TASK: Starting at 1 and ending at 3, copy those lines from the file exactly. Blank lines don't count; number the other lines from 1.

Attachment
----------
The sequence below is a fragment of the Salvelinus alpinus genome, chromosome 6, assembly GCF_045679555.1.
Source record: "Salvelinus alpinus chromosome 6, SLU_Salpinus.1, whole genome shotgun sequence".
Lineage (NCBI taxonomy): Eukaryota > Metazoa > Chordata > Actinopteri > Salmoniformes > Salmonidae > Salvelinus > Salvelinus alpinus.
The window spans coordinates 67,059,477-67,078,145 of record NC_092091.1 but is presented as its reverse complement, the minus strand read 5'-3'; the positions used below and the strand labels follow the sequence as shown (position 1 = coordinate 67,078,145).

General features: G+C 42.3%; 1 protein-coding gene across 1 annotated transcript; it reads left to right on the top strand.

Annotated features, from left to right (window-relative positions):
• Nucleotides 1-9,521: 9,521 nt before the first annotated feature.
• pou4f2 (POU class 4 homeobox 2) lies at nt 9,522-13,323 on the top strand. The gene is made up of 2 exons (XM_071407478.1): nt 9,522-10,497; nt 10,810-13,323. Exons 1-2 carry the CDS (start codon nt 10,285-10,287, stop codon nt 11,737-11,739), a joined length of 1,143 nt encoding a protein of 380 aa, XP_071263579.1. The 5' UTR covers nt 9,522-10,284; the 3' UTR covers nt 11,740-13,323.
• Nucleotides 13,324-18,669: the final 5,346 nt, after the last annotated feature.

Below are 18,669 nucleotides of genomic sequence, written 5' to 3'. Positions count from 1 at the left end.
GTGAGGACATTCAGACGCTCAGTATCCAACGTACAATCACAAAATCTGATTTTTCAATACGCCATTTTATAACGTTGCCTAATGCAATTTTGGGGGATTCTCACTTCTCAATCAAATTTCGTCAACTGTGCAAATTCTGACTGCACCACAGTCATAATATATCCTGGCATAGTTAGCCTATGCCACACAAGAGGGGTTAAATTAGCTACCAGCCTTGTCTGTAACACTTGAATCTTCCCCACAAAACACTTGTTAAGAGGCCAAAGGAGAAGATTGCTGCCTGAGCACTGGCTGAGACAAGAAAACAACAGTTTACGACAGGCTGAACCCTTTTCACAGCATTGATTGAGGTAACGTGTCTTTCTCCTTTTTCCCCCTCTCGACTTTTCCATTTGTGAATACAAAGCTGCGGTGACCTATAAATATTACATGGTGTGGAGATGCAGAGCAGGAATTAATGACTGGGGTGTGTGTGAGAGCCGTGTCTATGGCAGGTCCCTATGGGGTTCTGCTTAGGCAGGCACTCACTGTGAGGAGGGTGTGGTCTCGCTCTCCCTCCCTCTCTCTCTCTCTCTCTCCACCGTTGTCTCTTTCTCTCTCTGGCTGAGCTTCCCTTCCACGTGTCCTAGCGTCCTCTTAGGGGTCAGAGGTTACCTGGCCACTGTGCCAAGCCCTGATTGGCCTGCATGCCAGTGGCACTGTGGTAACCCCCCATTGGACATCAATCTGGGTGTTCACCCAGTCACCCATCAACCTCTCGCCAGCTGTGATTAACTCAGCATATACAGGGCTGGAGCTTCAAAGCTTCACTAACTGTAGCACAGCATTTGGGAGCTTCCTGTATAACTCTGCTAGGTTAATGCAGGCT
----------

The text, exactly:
The sequence below is a fragment of the Salvelinus alpinus genome, chromosome 6, assembly GCF_045679555.1.
Source record: "Salvelinus alpinus chromosome 6, SLU_Salpinus.1, whole genome shotgun sequence".
Lineage (NCBI taxonomy): Eukaryota > Metazoa > Chordata > Actinopteri > Salmoniformes > Salmonidae > Salvelinus > Salvelinus alpinus.